1. Remember to be productive today.

Once the day gets started, it can be difficult to slow down and actually focus on what you need to accomplish. The real trick is to learn how to get into work mode, stay in work mode and finish the work in front of you to complete some of your goals for the day!

2. Review your goals of the day.

It’s too easy for your day to take control of you instead of the other way around. Manage your daily goals with an app called 5 Min Journal, it allows you to share a few gratitudes, make a few intentions, and set a few goals. If you don’t have goals set up, then how will you know when you’ve accomplished anything?

3. Stay up to date on your industry.

If you don’t stay up-to-date with industry trends and new tools available, you will be buried alive. Today, you can’t be a passive marketer, entrepreneur, or manager, or you may miss the next opportunity that will take you, your product, or your company to the next level.

4. Use social media.

While you may not agree that your influence can be strictly determined by, there is merit to having influence on social media. Being active and engaged on LinkedIn (for example) has given many the opportunities to speak, work, and live the lifestyle that they want. However, the most important thing to remember is that you continue to build that base each and every day.

5. Connect and reconnect to your network.

You’ve probably heard this before, but it can’t be mentioned enough. Your network is like a muscle, and atrophy will take place if you don’t stay active.


Spend Time on Labors of Love

12/02/14 0 COMMENTS

I have a confession. I’m pathologically persnickety when it comes to how I spend my time in my professional life.

Over the course of the last decade (or so), I’ve removed activities from my professional life that I do not enjoy. I don’t enjoy phone calls, so I have I don’t enjoy managing people — so I don’t (despite the fact that my company, HubSpot [NYSE:HUBS], has over 700 employees).

Don’t get me wrong, as founder of the company I will move mountains to help the company and my team grow. But, over many, many years I’ve discovered that the best thing I can do for the company in the long-term is to allow myself to focus on the things I love doing.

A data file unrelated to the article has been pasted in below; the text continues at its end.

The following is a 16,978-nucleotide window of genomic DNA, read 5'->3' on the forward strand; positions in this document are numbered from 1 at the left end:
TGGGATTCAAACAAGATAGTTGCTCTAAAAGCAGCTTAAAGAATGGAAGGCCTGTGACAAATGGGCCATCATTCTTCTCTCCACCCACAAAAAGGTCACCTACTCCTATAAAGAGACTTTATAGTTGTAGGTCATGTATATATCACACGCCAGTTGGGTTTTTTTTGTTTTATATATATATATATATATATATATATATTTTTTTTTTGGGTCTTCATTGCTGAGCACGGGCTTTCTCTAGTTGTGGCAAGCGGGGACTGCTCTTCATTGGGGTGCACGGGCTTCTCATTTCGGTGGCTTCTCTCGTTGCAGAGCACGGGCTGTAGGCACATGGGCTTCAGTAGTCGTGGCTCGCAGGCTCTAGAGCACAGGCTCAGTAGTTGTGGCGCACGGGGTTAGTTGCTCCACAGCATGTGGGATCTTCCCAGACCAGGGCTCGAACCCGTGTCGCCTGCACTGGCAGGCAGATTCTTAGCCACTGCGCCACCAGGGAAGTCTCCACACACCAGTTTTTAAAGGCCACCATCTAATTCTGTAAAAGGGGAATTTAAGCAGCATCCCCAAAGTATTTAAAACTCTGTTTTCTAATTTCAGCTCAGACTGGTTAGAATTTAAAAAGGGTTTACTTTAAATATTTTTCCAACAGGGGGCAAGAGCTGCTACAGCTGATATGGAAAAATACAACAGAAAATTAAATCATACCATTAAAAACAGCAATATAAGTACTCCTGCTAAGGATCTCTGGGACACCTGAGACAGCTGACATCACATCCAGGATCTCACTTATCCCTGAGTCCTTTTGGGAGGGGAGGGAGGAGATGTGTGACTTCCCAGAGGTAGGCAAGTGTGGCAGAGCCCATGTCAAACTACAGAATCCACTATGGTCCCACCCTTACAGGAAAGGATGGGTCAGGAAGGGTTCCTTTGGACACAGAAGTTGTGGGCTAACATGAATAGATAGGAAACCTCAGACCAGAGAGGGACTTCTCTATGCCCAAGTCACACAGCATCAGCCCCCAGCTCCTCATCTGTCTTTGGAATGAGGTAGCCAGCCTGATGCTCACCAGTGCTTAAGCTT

I attribute much of my modest success to the fact that I have allowed myself the luxury to spend time on labors of love.

I love teaching both in written form and otherwise — so I do.

I love learning — and so I do.

I love building things — and so I do.

Here’s a concrete example: For the past year or so, my primary labor of love at HubSpot has been As part of that effort, today, I launched a new tool/service that provides a dynamic list of the top marketing blogs in the world. Now, some might ask: Why would you do this? My answer: Because I thought it needed to exist, it fits into my larger mission of helping marketers connect and grow and because it makes me joyful.

Another example: Despite being Chief Technology Officer for the company, I still write code. Some might argue that there are probably better uses of my time. In the short-run, that’s probably true. But in the long-run, it keeps me plugged in, helps me recruit better and it makes me joyful.

The “makes me joyful” is the most important part. Because I allow myself to do the things that bring me joy, I’m still having a great time at HubSpot. Candidly, I’m having more fun now when the company is 700+ people than I had when we were 70 people — and even 7 people. And in the long run, especially for start-ups, I think founder happiness matters. Some of the best tech companies in the world still have their founders involved. Google. Facebook. Dropbox. The list goes on and on. What founders bring to the table is not just some domain expertise and talent. They bring love. To lose that is to lose something important.

So, some closing advice for entrepreneurs:

The most important things to do are the things that will keep you in love.

Of course, in the early years, you may not have the luxury to spend all/most of the time on things you love. That’s OK. Just start somewhere and afford yourself even the small luxuries and take it from there.


Dharmesh Shah